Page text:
Skip to main content
Abby Mustread, ISU Bone Scholar, walks with group of children in Africa.

Abby Mustread, ISU Bone Scholar, walks with a group of children in Africa.

Senior nursing major Abby Mustread is living her passion

Abby Mustread was born in Bloomington but her heart belongs to Africa.

“Every summer since I was 17, I’d go to West Africa for two or three months,” she said. “I’ve visited orphanages and volunteered at clinics and hospitals. In the summer of 2017, I actually volunteered for a pop-up clinic and I loved it. Absolutely loved it. I’d like to build something like that.”

The senior nursing major eventually wants to move to West Africa and start a mobile medical unit and non-profit that trains African nurses.

Not just a novelty nurse

Abby Mustread, ISU Bone Scholar, holding a baby that she helped deliver in a rural hospital in Kenya.

Abby holding a baby that she helped deliver in a rural hospital in Kenya.

“I’m really passionate about West Africa, and that’s where I intend to move eventually,” Mustread said. “But I don’t want to move there and just be some novelty nurse. There is such a need there for the quick pop-ups and so much more because their medical systems are so terrible.”

According to Mustread, “nurses” in Africa are often trained at a level equivalent to a patient care technician or a certified nursing assistant (CNA) in the United States.

“When you build a formal clinic, you can only serve so many people,” she said. “So, my goal is to build something more like a mobile medical unit. I would train nurses either one-on-one or bring in visiting professors and do an intense 18-month program. These people would speak the language and know the culture. Together we could do so much more than just I could do. The mobile unit would have diagnostic capabilities and a team of doctors. So that’s kind of my huge 10, 15-year vision.”

A big vision means hard work

Mustread understands how massive her vision is. She also knows in order to make it happen she has a lot of work to do.

I go into class with the mindset that I need to absorb every bit of this,” she said. “Each class has been so enriching because I never think, ‘Oh, that’s not my interest area. Let me just get through it.’ I know that everything I’m learning here is something I will ultimately take with me to Africa, so I’m that front and center person saying ‘Teach me everything you know!’”

Mustread does not just talk about making an impact. Her desire to drive change has shaped her journey at Illinois State.

“I’m really involved in the international community,” she said. “My freshman year, I was a student worker for the English Language Institute (ELI). It doesn’t exist now, but during my time there I started a conversation partner program that paired ELI students with ISU students. They would meet once a week to talk and form connections.”

During her time at lllinois State, Mustread has also worked for the Literature, Languages, and Cultures Department and served as the head student worker for Managerial Development International, a French-speaking professional development program for people from all over the world. She is fluent in French and successfully fought for a plan of study allowing nursing students to take a minor in a foreign language.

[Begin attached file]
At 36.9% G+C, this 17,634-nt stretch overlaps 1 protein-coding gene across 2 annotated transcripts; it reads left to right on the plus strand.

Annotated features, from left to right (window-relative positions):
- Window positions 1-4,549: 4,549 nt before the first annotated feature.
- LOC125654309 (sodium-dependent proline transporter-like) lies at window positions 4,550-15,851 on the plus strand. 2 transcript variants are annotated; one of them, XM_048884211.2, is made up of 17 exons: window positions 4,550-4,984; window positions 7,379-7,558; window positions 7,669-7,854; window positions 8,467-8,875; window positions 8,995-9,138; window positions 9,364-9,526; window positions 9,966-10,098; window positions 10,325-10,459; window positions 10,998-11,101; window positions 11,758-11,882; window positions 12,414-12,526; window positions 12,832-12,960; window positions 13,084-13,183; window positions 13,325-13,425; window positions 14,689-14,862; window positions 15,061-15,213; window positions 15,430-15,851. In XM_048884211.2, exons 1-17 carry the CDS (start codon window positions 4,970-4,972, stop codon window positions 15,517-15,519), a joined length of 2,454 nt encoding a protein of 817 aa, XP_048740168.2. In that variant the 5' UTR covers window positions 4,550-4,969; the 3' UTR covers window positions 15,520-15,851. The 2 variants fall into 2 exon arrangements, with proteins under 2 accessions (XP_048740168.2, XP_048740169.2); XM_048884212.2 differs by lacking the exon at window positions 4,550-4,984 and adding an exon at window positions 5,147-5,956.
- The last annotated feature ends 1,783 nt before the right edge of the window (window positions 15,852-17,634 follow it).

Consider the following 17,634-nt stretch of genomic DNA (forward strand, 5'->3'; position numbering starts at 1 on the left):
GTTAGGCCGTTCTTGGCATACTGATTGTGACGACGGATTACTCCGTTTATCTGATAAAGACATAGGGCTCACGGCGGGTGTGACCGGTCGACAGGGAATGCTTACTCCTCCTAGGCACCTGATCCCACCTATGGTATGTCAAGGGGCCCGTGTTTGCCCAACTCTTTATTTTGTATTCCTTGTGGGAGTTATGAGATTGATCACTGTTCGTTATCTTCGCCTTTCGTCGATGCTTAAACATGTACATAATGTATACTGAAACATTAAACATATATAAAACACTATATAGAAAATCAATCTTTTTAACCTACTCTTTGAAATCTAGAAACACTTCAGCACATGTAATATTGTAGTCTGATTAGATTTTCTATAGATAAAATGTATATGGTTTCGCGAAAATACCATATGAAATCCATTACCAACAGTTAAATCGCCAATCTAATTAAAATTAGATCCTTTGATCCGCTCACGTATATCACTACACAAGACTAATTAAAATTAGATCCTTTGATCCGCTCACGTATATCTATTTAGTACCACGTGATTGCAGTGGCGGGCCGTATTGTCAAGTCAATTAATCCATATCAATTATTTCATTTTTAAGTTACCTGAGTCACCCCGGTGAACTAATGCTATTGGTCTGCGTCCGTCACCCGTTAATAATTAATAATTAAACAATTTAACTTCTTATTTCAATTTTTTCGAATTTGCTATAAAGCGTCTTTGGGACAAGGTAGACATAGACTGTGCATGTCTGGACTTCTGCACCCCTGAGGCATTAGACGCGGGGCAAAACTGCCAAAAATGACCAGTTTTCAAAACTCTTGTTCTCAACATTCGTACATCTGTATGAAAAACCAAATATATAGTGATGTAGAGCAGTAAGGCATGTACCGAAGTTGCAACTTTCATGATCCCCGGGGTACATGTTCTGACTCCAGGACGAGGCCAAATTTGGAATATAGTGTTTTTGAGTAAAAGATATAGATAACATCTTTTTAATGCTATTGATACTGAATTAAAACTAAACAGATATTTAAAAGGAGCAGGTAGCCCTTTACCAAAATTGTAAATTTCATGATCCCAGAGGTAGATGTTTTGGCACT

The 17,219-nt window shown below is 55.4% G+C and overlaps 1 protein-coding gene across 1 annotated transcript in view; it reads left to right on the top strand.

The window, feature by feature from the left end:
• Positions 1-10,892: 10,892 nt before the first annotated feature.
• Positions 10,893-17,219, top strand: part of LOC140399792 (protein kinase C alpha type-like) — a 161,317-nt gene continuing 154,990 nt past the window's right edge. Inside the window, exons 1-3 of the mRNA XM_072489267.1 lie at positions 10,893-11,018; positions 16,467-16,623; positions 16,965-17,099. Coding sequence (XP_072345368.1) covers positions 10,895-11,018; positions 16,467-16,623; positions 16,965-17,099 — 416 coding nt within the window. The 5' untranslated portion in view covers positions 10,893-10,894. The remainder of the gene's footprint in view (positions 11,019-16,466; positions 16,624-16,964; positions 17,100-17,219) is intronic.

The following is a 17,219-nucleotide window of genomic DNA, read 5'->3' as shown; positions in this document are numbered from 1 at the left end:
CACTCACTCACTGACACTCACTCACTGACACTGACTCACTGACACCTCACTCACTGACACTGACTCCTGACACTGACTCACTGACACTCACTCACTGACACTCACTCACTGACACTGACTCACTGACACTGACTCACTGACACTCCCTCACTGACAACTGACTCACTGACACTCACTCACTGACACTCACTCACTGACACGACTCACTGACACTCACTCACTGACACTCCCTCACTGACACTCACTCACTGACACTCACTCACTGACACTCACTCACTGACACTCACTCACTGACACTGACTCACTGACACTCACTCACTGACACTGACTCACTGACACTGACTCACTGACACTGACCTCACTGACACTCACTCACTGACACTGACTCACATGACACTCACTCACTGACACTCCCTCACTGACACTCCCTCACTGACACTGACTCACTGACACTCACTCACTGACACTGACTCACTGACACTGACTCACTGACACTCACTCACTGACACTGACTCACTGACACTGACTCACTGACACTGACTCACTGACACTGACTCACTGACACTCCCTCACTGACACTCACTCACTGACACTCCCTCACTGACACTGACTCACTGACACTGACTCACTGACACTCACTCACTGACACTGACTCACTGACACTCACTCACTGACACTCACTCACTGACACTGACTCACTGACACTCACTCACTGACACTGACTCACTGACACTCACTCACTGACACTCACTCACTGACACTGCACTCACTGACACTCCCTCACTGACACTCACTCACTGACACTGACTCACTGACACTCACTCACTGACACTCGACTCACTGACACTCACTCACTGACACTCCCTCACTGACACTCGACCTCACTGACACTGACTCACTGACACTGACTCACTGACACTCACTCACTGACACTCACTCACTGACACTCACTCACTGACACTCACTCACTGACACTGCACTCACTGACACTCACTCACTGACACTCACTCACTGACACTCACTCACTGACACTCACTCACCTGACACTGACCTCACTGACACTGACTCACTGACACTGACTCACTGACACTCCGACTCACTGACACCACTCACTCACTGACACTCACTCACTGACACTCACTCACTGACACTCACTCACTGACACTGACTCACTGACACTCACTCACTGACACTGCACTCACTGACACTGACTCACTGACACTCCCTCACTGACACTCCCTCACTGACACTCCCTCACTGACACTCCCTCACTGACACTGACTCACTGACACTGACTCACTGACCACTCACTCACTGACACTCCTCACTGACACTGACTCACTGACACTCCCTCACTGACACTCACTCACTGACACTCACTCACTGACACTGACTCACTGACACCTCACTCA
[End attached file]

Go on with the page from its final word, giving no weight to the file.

A passion for serving her community

Abby Mustread, ISU Bone Scholar, with group of children.

Visiting a rural village located in the middle of a giant mango tree grove, using the languages of laughter and play to communicate with the children.

Mustread’s drive doesn’t end on campus. During her own time, Abby has started teaching a free, weekly English as a Second Language (ESL) class aimed at supporting migrants, refugees, and the community.

“We actually have a large Congolese population here in Bloomington, who come fleeing the Congo,” she said. They are well-educated people – doctors, lawyers – fleeing genocide, basically. The fact that they can flee is because they have a little bit more money than the rest. Then they come here and are janitors, or taxi drivers, or can’t find work because their English is not good. It breaks my heart,” Abby explains seriously. Then she smiles, “We teach them free English and help them connect to the community. It’s the best two hours of my weekend. It always amazes me that such simple things can make such a large impact.”

Mennonite College of Nursing’s (MCN) mission is to educate exceptionally well-prepared nurses who strive to improve health locally and globally. Mustread is the embodiment of the mission and it is unsurprising MCN faculty nominated her for the Bone Scholar, Illinois State University’s highest undergraduate recognition. It is even more unsurprising that Mustread was selected for the honor.

Abby’s advice

Abby’s advice for students starting their journey is simple.

“Take advantage of every opportunity. Taking chances can be intimidating and scary, but you’ll never regret doing it. You’ll always regret not.”

This story was originally printed as part of the 2017-2018 issue of The Flame Magazine.


MCN is providing leadership in nursing—Learn more.

Our undergraduate programs

Our graduate programs

Comments

Leave a Reply